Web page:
Learning Outcomes: Writing Studies Concentration

Learning Outcomes for the Writing Studies Graduate Concentration

  1. The completion of an original and in-depth research project (the dissertation)in a specific field of Writing Studies: The dissertation (a book-length manuscript required for the doctoral degree) is the ultimate project of the MA/PhD program. The goal of the dissertation is the culmination of coursework and special fields work (see below), but it also goes beyond these preparatory steps. It demonstrates expertise and is comprised of original research that is meant to contribute to the field of Writing Studies and to be a key source for additional publications(articles, chapters, and perhaps a book). The dissertation is necessary for tenure-track academic jobs, and is also valued by alternative-academic (alt-ac) employers as a sign of independent research skills.   
  2. Preparation for teaching writing studies at the college level: College-level teaching in English demands breadth across the field of study one is hired in, well beyond the expertise on display in the dissertation (e.g., literate practices in university classes), and it also requires preparation and practice in pedagogy and often writing program administration. The former is built out of the foundation of coursework, but is developed more assiduously in the Special Fields Exam which tasks students with reading scholarship in a field more broadly defined than the dissertation’s focus. The ProSemin the Teaching of Rhetoric and Compositionoffers Writing Studies graduate students both a resource for teaching and for doing professional development with writing teachers. Graduate students in Writing Studies typically teach in the Rhetoric program plus other programs (e.g., BTW in English, INFO/WRIT 303; the Writers Workshop).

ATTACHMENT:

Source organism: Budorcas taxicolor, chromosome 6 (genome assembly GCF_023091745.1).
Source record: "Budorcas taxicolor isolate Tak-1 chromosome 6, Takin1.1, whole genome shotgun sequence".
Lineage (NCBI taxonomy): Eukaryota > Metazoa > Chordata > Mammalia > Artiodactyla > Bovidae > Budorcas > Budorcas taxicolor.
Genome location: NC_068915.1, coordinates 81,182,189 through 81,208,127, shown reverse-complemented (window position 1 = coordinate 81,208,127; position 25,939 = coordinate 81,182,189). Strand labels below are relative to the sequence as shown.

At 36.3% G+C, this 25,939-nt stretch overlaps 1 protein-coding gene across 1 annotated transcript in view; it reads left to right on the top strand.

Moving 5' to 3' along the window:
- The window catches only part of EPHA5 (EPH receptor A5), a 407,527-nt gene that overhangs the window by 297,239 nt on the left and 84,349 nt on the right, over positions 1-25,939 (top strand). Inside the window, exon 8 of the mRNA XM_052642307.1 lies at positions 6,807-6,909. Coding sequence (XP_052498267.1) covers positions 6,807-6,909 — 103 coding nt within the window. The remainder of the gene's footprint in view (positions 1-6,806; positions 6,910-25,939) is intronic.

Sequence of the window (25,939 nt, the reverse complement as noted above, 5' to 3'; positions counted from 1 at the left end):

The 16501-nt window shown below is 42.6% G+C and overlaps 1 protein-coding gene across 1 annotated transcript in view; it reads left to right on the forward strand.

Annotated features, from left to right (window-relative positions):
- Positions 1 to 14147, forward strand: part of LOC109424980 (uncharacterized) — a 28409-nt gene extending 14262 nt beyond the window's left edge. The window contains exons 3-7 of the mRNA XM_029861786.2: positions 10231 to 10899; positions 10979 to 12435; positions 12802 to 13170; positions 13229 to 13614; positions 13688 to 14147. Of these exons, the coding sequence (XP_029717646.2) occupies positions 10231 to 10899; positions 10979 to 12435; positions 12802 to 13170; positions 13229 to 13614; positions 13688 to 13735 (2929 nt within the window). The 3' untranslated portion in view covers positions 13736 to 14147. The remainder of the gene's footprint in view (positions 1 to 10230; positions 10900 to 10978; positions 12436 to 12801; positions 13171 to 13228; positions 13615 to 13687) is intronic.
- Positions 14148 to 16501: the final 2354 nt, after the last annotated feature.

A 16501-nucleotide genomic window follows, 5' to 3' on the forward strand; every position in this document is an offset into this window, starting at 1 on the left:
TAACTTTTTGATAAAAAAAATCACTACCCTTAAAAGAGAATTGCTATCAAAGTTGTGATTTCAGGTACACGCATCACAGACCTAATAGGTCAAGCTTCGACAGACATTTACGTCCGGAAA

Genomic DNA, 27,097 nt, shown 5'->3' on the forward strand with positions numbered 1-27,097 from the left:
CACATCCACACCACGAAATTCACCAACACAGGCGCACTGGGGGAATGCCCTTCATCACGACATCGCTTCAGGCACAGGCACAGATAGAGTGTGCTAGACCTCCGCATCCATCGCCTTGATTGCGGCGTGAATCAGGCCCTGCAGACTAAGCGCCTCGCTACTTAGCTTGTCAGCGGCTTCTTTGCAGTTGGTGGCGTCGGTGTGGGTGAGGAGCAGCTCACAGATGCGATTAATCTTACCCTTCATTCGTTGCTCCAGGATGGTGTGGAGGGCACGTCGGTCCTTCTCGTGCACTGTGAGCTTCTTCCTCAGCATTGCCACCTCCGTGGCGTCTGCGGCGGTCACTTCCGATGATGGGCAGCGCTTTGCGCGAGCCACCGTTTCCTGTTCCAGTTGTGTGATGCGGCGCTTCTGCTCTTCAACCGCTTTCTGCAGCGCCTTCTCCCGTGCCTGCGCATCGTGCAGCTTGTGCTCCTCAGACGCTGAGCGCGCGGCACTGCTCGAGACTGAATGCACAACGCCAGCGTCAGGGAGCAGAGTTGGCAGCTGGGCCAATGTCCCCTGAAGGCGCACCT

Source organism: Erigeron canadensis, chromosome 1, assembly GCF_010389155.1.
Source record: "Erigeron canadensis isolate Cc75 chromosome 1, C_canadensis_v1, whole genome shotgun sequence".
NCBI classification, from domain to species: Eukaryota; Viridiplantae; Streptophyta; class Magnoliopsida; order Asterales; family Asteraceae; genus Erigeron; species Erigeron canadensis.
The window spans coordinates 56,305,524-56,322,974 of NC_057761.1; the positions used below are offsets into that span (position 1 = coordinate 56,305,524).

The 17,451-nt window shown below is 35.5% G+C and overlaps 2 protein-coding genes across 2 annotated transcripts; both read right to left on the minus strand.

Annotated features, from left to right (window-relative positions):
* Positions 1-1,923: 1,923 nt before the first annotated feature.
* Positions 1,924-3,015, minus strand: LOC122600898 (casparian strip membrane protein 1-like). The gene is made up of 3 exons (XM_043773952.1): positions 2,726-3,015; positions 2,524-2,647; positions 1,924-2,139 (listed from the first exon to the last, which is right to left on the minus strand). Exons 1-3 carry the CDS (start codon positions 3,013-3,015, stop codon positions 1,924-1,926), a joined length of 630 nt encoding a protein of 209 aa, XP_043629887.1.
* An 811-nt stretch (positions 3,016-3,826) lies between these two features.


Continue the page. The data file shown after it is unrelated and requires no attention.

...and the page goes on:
3. Generalist knowledge for the field of English Writing Studies: Graduate coursework is divided into two parts: MA coursework and PhD coursework. While the dissertation and field exam prepares students to be experts in particular fields, the MA coursework introduces students to key and active areas of theory, research, pedagogy and practice in Writing Studies. Given the interdisciplinarity that marks Writing Studies, MA and PhD students typically take classes that reflect different areas of specialization in English and in other Rhetoric and Writing Studies programs on campus (e.g., Communication, Curriculum and Instruction, Educational Policy, Organization and Leadership). The MA students’preparation to pass from this stage into the PhD program is judged through the application to Stage II of the program, in which the students’ portfolios are reviewed by the Graduate Studies Committee. The foreign language requirement is part of this training as well, and it is expected to be finished by application to Stage II.
  4. Professionalization: The department has several modes of preparing students for both the professional demands of academia and for the job market for faculty positions. In coursework, students typically write seminar papers that match the demands of scholarly articles published in journals. On top of this, seminars routinely include practice in preparing and delivering conferences papers and presentations; researching and writing bibliographies of scholarship; doing original archival research; employing ethnographic and other situated research methods; and exploring different genres and media for disciplinary writing. Thus, students enter their dissertation years having had practice in common genres of academic writing. Students also get encouragement and financial support to attend up to two conferences per year. We regularly offer a summer ProSemon the topic of Publication, in which student articles are workshopped with the final assignment to submit them to peer-reviewed journals. This ProSem is taught as a Summer Session I seminar by faculty members who edit important journals. Graduate students in Writing Studies often participate in writing program administration, getting experience in leadership roles in the Rhetoric and/or Professional Writing Programs in English or in the Center for Writing Studies in LAS.